Narrow-leaved blue curls (Trichostema setaceum) is an annual wildflower found throughout much of the northern half of Florida in sandy, xeric habitats such as sandhills and open oak woodlands. It also occurs in much of the eastern half of North America. It is often confused with the more ubiquitous common blue curls (D. dichotomum) though the latter does not often occur in such xeric conditions. As its name implises, narrow-leaved blue curls is also distinguished by its relatively narrower foliage.
As an annual, this species grows quickly in the spring to reach a maximum height of about 2 - 2 1/2 feet. The stems are weakly hairy with many branches that branch off opposite of each other. The leaves are either entire or have small teeth along the margins. They are without petioles or with very short ones. Each is about 1/2 inch long and about 1/4 inch wide. They are highly fragrant if crushed - as its close relative.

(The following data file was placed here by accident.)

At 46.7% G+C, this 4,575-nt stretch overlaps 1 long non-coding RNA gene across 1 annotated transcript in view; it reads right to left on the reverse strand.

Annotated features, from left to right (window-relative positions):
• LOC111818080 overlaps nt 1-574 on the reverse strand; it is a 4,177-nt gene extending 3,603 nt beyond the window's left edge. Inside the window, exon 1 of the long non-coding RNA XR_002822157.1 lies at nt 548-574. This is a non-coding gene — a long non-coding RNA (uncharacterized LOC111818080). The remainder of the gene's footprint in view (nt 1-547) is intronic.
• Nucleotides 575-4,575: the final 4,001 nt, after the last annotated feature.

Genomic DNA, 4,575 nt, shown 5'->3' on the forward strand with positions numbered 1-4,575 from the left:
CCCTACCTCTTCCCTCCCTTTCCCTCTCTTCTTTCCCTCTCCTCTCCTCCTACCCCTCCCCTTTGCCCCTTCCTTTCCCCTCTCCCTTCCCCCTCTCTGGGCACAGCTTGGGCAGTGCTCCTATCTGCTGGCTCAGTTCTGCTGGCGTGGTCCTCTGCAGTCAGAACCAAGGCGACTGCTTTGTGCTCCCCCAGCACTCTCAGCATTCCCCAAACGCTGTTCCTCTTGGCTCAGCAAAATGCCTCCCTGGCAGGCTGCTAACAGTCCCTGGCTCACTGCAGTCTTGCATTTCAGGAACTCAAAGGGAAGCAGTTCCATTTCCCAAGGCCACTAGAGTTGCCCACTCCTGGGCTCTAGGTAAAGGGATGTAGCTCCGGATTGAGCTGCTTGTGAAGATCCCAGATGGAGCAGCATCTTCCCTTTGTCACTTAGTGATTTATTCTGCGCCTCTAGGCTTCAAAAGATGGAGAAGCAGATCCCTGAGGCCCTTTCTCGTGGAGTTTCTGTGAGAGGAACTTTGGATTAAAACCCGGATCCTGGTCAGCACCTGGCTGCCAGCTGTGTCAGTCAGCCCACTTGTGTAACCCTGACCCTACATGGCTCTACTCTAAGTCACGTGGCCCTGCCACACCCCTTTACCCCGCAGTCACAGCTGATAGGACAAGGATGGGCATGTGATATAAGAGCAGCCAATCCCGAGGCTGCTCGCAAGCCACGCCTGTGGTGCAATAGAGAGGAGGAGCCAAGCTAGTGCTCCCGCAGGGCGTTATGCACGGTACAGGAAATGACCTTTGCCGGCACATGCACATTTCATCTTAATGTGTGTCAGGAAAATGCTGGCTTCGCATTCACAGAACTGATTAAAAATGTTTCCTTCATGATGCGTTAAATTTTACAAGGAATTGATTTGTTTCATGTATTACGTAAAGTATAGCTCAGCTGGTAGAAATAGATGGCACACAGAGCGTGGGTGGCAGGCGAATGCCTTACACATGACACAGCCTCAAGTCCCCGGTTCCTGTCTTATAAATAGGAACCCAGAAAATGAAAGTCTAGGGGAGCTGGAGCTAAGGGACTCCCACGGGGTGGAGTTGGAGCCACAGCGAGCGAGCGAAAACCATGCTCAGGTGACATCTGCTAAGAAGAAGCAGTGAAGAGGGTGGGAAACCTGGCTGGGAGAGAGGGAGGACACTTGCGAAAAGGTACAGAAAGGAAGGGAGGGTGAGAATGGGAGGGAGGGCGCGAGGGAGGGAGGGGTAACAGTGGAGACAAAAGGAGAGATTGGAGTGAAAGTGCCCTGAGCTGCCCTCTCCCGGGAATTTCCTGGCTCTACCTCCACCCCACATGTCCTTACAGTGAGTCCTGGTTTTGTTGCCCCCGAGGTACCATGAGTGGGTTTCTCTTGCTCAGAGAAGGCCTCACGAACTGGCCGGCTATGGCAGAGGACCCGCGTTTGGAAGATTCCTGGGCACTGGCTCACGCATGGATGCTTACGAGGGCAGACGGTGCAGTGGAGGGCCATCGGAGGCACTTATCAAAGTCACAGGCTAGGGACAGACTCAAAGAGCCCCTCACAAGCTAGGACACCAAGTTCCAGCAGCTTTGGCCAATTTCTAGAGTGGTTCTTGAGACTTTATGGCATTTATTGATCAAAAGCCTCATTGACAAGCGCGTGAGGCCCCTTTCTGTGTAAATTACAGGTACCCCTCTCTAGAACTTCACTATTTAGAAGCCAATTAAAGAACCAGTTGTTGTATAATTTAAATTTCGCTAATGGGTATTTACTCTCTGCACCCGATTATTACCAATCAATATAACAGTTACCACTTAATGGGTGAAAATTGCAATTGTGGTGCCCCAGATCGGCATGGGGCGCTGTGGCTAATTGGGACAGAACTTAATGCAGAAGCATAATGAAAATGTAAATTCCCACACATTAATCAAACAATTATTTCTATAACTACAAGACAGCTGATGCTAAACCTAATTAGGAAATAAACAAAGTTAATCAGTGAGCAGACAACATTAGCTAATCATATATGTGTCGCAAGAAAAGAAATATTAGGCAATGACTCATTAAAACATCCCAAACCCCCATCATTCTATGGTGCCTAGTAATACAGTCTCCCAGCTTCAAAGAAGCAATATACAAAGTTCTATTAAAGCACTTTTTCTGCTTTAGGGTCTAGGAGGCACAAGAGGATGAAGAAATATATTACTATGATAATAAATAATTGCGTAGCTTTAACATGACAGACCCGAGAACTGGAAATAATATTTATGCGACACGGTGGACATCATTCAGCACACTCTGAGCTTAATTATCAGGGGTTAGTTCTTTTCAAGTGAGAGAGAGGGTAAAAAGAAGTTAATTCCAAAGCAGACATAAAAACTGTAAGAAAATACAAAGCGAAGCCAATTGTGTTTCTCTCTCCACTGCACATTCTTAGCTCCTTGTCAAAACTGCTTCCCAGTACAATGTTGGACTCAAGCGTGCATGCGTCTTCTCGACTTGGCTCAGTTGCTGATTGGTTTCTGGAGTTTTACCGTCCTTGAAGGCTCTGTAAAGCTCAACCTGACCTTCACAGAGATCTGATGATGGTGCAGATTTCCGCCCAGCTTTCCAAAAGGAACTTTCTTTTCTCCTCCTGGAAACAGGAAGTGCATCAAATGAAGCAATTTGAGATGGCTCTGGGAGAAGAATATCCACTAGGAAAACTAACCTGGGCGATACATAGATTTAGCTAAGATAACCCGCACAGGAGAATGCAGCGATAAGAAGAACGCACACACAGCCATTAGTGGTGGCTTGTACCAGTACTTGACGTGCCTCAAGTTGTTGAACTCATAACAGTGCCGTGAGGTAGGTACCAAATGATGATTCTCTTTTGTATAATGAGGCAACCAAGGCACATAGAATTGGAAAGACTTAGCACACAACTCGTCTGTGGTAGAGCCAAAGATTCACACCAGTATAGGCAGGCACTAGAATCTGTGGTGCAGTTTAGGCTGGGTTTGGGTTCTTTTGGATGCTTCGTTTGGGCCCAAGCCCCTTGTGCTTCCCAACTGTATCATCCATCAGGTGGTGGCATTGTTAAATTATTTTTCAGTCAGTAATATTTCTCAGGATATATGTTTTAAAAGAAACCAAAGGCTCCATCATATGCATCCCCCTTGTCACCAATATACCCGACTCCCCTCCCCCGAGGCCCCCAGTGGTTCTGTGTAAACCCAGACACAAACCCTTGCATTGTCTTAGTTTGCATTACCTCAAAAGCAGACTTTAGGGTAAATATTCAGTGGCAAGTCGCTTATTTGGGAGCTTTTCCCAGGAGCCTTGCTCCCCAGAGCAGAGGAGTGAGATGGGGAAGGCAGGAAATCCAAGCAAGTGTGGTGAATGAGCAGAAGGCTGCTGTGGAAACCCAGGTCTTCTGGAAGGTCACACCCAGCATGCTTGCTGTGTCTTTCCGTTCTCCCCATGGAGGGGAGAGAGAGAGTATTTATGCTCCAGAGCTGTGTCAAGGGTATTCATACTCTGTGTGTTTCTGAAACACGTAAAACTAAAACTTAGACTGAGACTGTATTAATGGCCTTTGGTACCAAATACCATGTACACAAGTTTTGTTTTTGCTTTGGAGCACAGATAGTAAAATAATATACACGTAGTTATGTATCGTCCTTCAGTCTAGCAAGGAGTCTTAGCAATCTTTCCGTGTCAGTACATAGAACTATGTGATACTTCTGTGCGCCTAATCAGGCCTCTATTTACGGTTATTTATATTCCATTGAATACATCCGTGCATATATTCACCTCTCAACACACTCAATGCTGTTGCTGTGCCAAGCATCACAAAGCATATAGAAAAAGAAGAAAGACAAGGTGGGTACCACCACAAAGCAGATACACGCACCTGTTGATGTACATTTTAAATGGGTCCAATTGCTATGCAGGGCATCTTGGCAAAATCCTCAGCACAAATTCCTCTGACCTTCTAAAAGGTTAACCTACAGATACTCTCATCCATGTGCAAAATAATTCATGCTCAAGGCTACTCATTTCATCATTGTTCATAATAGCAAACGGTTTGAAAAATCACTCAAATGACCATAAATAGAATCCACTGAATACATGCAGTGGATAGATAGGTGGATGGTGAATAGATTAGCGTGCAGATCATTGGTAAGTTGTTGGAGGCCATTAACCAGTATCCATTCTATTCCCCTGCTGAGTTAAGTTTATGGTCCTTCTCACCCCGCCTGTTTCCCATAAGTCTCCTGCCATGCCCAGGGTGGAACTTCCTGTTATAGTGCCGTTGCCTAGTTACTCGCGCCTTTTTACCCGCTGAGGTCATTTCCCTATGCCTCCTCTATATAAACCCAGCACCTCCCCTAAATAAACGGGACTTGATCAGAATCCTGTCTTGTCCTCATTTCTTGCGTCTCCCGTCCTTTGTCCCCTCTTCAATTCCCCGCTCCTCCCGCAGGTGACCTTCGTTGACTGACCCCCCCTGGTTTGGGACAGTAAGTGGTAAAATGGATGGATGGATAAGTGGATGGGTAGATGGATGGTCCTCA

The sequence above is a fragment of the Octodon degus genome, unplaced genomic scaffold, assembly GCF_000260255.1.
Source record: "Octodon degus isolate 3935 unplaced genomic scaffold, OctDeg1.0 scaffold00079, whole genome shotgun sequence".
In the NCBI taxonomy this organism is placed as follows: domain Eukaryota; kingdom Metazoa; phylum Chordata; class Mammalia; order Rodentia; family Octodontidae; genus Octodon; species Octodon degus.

Flowering occurs in late summer and fall. They are similar in color and form to its more-common relative. The lower blue to almost-violet lower lip is extended from the corolla with a white splotch dotted with purple spots.The four long, curved stamens arch above the petals and give this species its common name. Numerous seeds are produced in the ripe capsules and these serve to disperse the plants abundantly for next season. The flowers are primarily pollinated by bees.
Blue curls in general are favorite wildflower additions to landscapes in Florida, but this species has been virtually ignored. It shouldn't be. It is easily grown from ripe seed. Just be aware that it will need open ground in the planting bed for it to be able to reseed effectively. Given those conditions, it may also reseed aggressively and need thinning - especially if added to a mixed wildflower planting.